If opening day was any indication, it's a pretty sure bet Maryland's brand-new $1.4 billion integrated resort casino — billed as "Las Vegas on the Potomac" — is going to be a winner.
Within 15 minutes of opening its doors to the public for the first time on Dec. 8, the MGM National Harbor was filled to capacity.
"They could not admit any more people until other guests left" on the first night, Liz Fitzsimmons, managing director of the Maryland Division of Tourism, Film and the Arts, told CNBC. "And they have been at capacity several days and evenings since then."
So what's all the fuss about?
The 23-acre MGM National Harbor Resort & Casino sits on the banks of the Potomac River about 15 miles from Washington and is the first resort-casino to break ground in the metropolitan D.C. area. The MGM National joins five other casinos in Maryland, an outgrowth of 2012 legislation that expanded casinos and gaming in the state.
The luxury project is providing about 4,000 new jobs, and marks the East Coast debut of MGM Resorts, the company that gave Vegas the Bellagio, MGM Grand and Aria, among other properties.
"When we envisioned MGM National Harbor, we wanted to create a resort destination that embodied the excitement of Las Vegas and the amenities it's known for, while also embracing the essence of the Capital Region with its steep heritage and local roots," said Bill Boasberg, general manager of MGM National Harbor.
He added that MGM expects the facility to become a "tourism driver" for a region that welcomed more than 20 million visitors last year.
The property boasts a 24-story hotel with more than 300 rooms and a 125,000-square-foot casino floor with 3,300 slot machines and dozens of card game tables.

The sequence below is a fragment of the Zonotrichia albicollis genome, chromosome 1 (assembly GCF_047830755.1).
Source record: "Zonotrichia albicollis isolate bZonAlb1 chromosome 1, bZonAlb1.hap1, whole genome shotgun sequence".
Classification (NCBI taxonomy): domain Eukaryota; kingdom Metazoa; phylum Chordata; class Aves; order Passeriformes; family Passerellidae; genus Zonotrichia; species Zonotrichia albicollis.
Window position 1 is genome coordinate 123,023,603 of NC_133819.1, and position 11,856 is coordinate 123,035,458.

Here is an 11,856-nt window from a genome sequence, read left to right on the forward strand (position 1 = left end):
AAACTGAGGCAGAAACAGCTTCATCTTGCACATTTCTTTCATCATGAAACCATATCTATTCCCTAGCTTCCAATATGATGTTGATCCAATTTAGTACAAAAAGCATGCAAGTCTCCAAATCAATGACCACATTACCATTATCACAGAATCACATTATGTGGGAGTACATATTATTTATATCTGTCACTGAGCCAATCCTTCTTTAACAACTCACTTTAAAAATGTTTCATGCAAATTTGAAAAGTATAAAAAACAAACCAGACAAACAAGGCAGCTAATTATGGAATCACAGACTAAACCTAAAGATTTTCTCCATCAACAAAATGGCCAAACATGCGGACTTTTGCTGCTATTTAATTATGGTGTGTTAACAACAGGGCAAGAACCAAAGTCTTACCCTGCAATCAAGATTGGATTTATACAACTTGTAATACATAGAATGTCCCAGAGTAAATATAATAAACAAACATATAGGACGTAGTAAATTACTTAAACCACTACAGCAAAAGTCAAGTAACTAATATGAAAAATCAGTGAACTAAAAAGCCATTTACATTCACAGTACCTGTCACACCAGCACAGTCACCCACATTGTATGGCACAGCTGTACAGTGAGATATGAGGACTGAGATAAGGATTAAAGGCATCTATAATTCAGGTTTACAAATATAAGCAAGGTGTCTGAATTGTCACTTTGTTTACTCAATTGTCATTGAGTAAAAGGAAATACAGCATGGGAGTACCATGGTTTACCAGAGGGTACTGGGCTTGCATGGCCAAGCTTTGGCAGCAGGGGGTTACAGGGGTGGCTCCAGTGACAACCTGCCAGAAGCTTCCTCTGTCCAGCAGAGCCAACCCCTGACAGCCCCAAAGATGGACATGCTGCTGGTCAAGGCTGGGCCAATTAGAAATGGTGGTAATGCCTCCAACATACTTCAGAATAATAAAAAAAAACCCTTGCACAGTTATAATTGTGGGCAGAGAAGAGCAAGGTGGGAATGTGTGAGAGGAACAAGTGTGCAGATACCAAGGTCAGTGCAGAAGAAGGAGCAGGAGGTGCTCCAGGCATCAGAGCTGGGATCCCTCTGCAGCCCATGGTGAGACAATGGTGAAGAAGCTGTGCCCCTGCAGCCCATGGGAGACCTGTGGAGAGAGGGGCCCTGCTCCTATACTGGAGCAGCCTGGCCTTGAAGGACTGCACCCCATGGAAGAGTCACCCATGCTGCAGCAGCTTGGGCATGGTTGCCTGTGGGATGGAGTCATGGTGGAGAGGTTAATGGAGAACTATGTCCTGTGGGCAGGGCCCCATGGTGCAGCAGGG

In addition to some first-to-market slot games, the casino has a bill validator that will automatically convert currency, as well as machines that print out time-saving tax forms for lucky jackpot winners. It keeps them from hanging around waiting for staff people to fill out paperwork.
The resort also has a host of amenities like a spa, salon and upscale retail shops — including actress Sarah Jessica Parker's first stand-alone boutique, SJP. Among the more than 15 dining venues are chef-driven restaurants from Marcus Samuelsson, Bryan and Michael Voltaggio, and Jose Andres. The latter's seafood restaurant, FISH, will feature Maryland blue crab and Rappahannock oysters on the menu.
Beyond gaming, shopping and eating, there are bars, nightclubs and a 3,000-seat theater where headliners such as Lionel Richie, Bruno Mars, Cher and ZZ Top have already been booked. A sculpted iron archway by legendary musician and Nobel Prize winner Bob Dylan adorns one entrance, and a wall-mounted interpretation of the National Harbor created with soil dug from the resort's construction site hangs behind the check-in desk.
A signature amenity of MGM National Harbor is a conservatory that's actually 20 percent bigger than its Vegas counterpart at the Bellagio. The 15,000-square-foot showcase has three display beds, an 85-foot-tall glass atrium and will present seasonally changing botanical exhibits made from thousands of flowers and plants.
More than 150,000 flowers were used in the MGM National's inaugural "Holiday Reflections" exhibit, and all the flowers going forward will come from Melwood, a local nonprofit that employs people with disabilities.
Lucky for MGM National visitors, the resort-casino's strategic location offers lots of additional entertainment nearby.
The facility is part of the larger, 350-acre National Harbor development, which offers many shops and restaurants, movies, hotels, a carousel and a pirate ship adventure. One such attraction, the Capital Wheel, is a 189-foot observation vessel with heated and air-conditioned gondolas that offers spectacular views of the Washington Monument, the National Cathedral and the George Washington Masonic National Memorial, among others.
—Harriet Baskas is the author of seven books, including "Hidden Treasures: What Museums Can't or Won't Show You," and the Stuck at the Airport blog. Follow her on Twitter at @hbaskas. Follow Road Warrior at @CNBCtravel.